A history of uveitis can hasten a patient's development of cataracts and complicate cataract surgery. The crystalline lens changes due to the intraocular inflammation as well as the topical steroids used to treat the uveitis. Even with an anatomically successful cataract procedure, patients are at increased risk of postoperative complications that could limit their recovery of vision.PREOPERATIVE PLANNING
Although uveitis can affect any part of the uveal tissue from the front of the eye to the back, the most commonly encountered form of the condition is anterior uveitis, the focus of this article. The list of the potential causes of acute anterior uveitis is long, but ophthalmologists are usually unable to pinpoint the origin of the inflammation. Before phacoemulsification, it is imperative that the uveitis be controlled and the eye be quiet. This requirement means that, for at least a few weeks if not months, the anterior chamber should be free of cells. A minor degree of baseline flare is permissible, because complete resolution is often nearly impossible.
To blunt the postoperative inflammatory response, patients begin using topical steroids and nonsteroidal anti-inflammatory drugs (NSAIDs) days to weeks prior to cataract surgery. Uveitic eyes are prone to a pronounced postoperative inflammation as well as to complications such as cystoid macular edema. Subconjunctival, sub- Tenon, or even intravitreal injections of steroids can be administered prior to surgery, although they are not generally required. Systemic steroids or other immunosuppressive drugs are sometimes prescribed in cases of particularly aggressive uveitis.
Many eyes with anterior uveitis have posterior synechiae. These adhesions and any pupillary membrane can limit pupillary dilation and the surgeon's access to the cataract. He or she can dissect the membrane and synechiae with a forceps, a blunt spatula, or even viscoelastic solutions. The pupil can then be expanded mechanically and, if necessary, held in position with iris hooks or other devices for expansion. A sufficiently large capsulorhexis (at least 5 mm in diameter) is needed, because the iris tends to adhere to the anterior lens capsule, which will lead to further synechiae formation during the postoperative period.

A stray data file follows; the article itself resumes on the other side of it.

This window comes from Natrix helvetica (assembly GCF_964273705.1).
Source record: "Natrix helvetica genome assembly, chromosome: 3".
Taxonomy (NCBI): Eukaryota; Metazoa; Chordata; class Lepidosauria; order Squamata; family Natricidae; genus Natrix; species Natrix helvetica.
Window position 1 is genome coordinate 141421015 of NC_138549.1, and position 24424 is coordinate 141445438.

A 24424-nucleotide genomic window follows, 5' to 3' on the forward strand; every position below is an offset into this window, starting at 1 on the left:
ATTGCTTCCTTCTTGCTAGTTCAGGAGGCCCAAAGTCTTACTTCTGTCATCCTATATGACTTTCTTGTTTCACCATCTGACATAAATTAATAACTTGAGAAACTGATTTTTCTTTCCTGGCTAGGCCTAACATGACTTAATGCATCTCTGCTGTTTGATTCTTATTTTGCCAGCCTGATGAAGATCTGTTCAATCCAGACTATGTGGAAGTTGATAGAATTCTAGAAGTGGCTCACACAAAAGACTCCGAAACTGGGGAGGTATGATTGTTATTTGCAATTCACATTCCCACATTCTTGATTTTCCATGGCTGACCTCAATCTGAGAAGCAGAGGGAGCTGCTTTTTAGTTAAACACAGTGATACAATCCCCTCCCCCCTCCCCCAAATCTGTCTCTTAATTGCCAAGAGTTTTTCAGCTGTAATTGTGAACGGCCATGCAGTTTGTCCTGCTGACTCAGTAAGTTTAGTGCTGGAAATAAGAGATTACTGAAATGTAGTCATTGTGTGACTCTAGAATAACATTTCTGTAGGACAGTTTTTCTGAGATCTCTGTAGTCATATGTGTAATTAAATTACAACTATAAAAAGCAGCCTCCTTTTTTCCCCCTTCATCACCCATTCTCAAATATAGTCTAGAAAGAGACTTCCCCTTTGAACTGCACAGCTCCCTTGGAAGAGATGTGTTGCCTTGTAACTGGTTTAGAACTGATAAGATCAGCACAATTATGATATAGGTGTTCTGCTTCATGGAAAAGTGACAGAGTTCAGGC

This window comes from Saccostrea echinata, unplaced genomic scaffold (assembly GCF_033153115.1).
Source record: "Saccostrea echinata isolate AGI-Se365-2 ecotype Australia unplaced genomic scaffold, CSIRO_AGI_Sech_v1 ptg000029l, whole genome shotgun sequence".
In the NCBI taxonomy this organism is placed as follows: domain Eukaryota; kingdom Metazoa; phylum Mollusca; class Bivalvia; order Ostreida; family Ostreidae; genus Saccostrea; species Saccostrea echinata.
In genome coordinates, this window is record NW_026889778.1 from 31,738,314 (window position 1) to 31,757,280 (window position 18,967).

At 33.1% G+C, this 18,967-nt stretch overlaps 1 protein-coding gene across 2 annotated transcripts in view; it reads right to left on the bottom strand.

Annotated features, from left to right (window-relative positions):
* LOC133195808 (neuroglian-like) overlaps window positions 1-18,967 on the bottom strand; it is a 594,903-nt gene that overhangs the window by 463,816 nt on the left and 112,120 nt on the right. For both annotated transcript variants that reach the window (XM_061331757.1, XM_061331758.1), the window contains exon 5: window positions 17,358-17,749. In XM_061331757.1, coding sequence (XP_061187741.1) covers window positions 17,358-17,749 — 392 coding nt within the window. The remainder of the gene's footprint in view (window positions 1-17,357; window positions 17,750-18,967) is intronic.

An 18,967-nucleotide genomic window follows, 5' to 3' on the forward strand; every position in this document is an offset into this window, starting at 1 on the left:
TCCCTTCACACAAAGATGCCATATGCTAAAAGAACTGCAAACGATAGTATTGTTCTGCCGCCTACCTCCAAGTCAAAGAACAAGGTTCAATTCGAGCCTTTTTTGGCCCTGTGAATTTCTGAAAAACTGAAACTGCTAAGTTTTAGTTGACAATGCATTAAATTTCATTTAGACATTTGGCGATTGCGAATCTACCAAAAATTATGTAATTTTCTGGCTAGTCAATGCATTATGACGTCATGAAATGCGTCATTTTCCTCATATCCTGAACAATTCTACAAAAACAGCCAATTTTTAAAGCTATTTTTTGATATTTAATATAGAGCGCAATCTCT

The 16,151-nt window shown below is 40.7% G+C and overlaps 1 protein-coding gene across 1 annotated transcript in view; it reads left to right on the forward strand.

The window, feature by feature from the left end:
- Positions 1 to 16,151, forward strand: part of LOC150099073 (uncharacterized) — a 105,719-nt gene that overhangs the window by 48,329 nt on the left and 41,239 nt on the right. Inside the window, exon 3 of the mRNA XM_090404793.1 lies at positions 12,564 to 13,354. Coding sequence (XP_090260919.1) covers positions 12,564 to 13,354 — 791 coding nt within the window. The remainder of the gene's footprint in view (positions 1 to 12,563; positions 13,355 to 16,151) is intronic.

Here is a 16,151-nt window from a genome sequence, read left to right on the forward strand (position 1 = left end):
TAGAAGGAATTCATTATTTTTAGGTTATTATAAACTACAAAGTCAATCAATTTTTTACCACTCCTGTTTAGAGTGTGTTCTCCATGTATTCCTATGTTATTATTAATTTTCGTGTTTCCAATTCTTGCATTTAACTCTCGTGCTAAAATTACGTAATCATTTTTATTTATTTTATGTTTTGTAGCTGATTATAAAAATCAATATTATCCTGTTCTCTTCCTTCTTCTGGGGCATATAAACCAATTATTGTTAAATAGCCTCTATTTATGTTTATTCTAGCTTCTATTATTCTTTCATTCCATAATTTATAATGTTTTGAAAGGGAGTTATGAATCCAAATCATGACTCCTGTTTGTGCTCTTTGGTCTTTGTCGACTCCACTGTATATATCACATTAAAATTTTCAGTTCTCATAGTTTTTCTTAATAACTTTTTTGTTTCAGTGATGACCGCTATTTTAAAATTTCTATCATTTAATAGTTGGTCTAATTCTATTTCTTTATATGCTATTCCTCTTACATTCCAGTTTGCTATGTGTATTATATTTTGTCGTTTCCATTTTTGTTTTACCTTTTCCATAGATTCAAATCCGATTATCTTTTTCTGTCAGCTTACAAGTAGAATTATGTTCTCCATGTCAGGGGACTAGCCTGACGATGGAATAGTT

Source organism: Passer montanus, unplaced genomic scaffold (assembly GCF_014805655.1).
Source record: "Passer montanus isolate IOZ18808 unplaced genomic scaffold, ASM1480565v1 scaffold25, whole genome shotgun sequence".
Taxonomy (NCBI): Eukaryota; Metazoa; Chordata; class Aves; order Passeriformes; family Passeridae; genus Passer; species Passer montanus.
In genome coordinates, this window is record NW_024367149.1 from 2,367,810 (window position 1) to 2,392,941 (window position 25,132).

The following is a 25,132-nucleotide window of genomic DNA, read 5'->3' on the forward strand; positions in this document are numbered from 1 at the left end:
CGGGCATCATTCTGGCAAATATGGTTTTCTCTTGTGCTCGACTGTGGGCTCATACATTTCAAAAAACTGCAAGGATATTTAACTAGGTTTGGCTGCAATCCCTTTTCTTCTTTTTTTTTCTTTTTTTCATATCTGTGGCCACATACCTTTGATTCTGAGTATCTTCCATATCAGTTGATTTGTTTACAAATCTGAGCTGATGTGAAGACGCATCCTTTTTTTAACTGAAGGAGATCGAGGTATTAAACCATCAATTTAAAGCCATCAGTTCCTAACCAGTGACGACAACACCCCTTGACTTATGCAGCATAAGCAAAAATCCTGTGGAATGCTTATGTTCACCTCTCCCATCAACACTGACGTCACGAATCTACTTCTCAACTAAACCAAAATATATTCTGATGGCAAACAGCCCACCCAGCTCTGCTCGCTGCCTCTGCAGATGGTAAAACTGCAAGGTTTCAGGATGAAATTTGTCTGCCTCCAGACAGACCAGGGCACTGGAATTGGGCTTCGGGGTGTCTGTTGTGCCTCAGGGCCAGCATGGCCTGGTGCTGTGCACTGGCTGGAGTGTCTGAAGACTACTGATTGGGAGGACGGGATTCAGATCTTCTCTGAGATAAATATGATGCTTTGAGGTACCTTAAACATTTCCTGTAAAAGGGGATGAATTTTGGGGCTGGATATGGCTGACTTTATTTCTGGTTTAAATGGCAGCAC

Some surgeons advocate implanting a three-piece IOL in the sulcus in order to prevent the iris from contacting the anterior lens capsule, but this positioning may lead to chafing of the iris and additional inflammation. A monofocal lens design is recommended to maximize image quality, as spectacle independence tends not to be a priority for these patients. The commonly used IOL materials are hydrophobic acrylic or silicone polymer. Both are reasonable choices, but some surgeons believe that the former is generally quieter in the eye.
Ophthalmologists can use their standard surgical technique for the cataract procedure, but they should consider additional steps to help control postoperative inflammation. The injection of preservative-free triamcinolone into the anterior chamber or vitreous cavity can be a powerful adjunctive therapy. A subconjunctival or sub-Tenon injection of triamcinolone or other steroids can further enhance the anti-inflammatory effect. In some cases, systemic steroids are administered as an intravenous infusion during surgery and are then continued orally in the postoperative period (Figure).
The patient's use of topical steroids and NSAIDs should be prolonged to ensure that inflammation is completely controlled after surgery. Although prednisolone acetate 1% ophthalmic suspension is commonly prescribed after cataract surgery, stronger medications such as difluprednate 0.05% ophthalmic emulsion may be a better choice.1 When discontinuing steroids, a slow taper helps to prevent rebound inflammation. Continuing NSAIDs for at least 6 weeks may help to prevent cystoid macular edema. The ophthalmologist can follow serial optical coherence tomography measurements of the macula to watch for edema at the postoperative visits.
Once the eye has recovered from cataract surgery and is free of inflammation, the patient should have a relatively routine postoperative course. There is always the chance, however, that uveitis will recur in the future.
Uday Devgan, MD, FRCS, is in private practice at Devgan Eye Surgery in Los Angeles and Beverly Hills, California. He is chief of ophthalmology at Olive View UCLA Medical Center and an associate clinical professor at the Jules Stein Eye Institute at the UCLA School of Medicine. Dr. Devgan may be reached at (800) 337-1969; email@example.com.
- 1. Foster CS, Davanzo R, Flynn TE, et al. Durezol (difluprednate ophthalmic emulsion 0.05%) compared with Pred Forte 1% ophthalmic suspension in the treatment of endogenous anterior uveitis. J Ocul Pharmacol Ther. 2010;26(5):475-483.